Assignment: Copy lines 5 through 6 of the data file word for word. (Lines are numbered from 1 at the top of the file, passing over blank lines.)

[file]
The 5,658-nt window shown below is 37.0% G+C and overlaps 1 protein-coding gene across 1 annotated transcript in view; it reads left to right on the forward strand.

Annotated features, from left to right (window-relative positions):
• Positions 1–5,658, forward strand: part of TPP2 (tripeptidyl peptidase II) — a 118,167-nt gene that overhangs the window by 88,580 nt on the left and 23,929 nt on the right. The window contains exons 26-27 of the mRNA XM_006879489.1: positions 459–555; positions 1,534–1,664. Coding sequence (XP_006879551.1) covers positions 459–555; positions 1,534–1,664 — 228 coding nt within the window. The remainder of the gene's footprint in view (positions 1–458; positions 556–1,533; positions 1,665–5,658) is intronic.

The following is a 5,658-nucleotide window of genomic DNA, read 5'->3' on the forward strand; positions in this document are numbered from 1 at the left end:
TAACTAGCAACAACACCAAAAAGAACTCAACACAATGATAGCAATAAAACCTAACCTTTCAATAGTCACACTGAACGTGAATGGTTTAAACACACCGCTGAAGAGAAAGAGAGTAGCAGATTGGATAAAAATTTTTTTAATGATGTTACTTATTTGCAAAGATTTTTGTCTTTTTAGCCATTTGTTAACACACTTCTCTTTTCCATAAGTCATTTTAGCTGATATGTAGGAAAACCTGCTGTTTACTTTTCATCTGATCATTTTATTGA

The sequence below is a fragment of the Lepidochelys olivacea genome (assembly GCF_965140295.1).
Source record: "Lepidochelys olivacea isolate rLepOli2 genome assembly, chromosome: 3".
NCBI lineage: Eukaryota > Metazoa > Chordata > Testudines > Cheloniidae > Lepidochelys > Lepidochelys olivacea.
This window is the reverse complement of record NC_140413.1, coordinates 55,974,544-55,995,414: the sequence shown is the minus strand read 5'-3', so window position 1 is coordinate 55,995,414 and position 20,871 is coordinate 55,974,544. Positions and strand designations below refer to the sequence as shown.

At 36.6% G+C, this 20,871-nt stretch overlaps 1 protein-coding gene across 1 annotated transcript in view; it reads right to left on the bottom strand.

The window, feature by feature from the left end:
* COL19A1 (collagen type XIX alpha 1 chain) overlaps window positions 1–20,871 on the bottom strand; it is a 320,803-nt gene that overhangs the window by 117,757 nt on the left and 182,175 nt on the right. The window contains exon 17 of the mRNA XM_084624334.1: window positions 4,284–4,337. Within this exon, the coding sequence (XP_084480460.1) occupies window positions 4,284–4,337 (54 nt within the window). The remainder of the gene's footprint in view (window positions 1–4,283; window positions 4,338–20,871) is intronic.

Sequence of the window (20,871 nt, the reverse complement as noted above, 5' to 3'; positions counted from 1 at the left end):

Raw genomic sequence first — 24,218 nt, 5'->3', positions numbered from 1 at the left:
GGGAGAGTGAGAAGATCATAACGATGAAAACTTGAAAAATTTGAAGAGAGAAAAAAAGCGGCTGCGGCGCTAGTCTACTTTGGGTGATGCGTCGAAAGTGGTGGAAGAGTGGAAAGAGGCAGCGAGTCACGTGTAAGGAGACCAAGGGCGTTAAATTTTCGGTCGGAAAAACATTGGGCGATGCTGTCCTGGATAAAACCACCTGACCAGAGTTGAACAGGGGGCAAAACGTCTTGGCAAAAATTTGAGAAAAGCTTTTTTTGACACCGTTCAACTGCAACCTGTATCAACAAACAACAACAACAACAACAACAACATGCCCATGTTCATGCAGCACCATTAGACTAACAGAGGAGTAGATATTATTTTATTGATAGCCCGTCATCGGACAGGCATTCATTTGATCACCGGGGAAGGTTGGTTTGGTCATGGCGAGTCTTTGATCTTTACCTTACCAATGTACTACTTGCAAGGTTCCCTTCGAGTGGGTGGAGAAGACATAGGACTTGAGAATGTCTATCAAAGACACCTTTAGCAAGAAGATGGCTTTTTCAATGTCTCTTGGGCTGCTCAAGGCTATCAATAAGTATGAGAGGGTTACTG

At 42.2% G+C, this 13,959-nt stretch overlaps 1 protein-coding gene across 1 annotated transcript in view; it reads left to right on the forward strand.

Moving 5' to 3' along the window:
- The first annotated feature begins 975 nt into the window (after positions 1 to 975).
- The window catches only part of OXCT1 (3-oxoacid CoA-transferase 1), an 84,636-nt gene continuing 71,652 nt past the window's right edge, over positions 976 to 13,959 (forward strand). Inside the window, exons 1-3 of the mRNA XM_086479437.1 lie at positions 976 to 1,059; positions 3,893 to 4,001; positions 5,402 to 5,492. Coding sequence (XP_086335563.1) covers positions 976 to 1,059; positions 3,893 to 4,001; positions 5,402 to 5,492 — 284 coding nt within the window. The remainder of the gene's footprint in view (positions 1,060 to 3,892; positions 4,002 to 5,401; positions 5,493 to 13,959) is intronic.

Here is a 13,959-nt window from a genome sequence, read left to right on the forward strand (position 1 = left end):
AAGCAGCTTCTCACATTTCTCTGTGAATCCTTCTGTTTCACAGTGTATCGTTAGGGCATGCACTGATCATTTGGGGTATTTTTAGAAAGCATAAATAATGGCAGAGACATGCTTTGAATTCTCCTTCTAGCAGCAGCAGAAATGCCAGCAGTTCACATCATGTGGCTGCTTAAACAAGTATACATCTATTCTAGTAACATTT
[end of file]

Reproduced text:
TAACTAGCAACAACACCAAAAAGAACTCAACACAATGATAGCAATAAAACCTAACCTTTCAATAGTCACACTGAACGTGAATGGTTTAAACACACCGCTGAAGAGAAAGAGAGTAGCAGATTGGATAAAAATTTTTTTAATGATGTTACTTATTTGCAAAGATTTTTGTCTTTTTAGCCATTTGTTAACACACTTCTCTTTTCCATAAGTCATTTTAGCTGATATGTAGGAAAACCTGCTGTTTACTTTTCATCTGATCATTTTATTGA

The sequence below is a fragment of the Lepidochelys olivacea genome (assembly GCF_965140295.1).